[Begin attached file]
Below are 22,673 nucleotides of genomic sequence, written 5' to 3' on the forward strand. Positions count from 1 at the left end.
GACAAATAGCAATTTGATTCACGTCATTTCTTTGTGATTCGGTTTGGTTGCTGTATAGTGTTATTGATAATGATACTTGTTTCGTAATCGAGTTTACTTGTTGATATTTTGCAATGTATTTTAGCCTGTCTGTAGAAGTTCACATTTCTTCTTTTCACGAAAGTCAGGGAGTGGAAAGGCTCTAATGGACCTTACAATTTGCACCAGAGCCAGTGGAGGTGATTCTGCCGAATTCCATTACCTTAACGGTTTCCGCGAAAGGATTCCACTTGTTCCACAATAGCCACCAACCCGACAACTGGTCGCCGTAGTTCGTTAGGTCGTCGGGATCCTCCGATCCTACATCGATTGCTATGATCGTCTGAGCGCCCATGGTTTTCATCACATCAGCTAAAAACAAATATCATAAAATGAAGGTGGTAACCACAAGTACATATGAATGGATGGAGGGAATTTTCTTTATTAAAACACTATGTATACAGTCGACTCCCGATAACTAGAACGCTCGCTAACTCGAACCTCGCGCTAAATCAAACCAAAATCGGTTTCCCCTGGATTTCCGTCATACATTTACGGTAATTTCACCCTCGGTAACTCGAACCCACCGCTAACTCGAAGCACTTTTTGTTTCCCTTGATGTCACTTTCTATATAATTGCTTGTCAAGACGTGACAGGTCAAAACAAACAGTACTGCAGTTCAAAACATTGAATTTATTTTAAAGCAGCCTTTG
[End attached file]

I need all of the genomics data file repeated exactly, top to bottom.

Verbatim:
Below are 22,673 nucleotides of genomic sequence, written 5' to 3' on the forward strand. Positions count from 1 at the left end.
GACAAATAGCAATTTGATTCACGTCATTTCTTTGTGATTCGGTTTGGTTGCTGTATAGTGTTATTGATAATGATACTTGTTTCGTAATCGAGTTTACTTGTTGATATTTTGCAATGTATTTTAGCCTGTCTGTAGAAGTTCACATTTCTTCTTTTCACGAAAGTCAGGGAGTGGAAAGGCTCTAATGGACCTTACAATTTGCACCAGAGCCAGTGGAGGTGATTCTGCCGAATTCCATTACCTTAACGGTTTCCGCGAAAGGATTCCACTTGTTCCACAATAGCCACCAACCCGACAACTGGTCGCCGTAGTTCGTTAGGTCGTCGGGATCCTCCGATCCTACATCGATTGCTATGATCGTCTGAGCGCCCATGGTTTTCATCACATCAGCTAAAAACAAATATCATAAAATGAAGGTGGTAACCACAAGTACATATGAATGGATGGAGGGAATTTTCTTTATTAAAACACTATGTATACAGTCGACTCCCGATAACTAGAACGCTCGCTAACTCGAACCTCGCGCTAAATCAAACCAAAATCGGTTTCCCCTGGATTTCCGTCATACATTTACGGTAATTTCACCCTCGGTAACTCGAACCCACCGCTAACTCGAAGCACTTTTTGTTTCCCTTGATGTCACTTTCTATATAATTGCTTGTCAAGACGTGACAGGTCAAAACAAACAGTACTGCAGTTCAAAACATTGAATTTATTTTAAAGCAGCCTTTG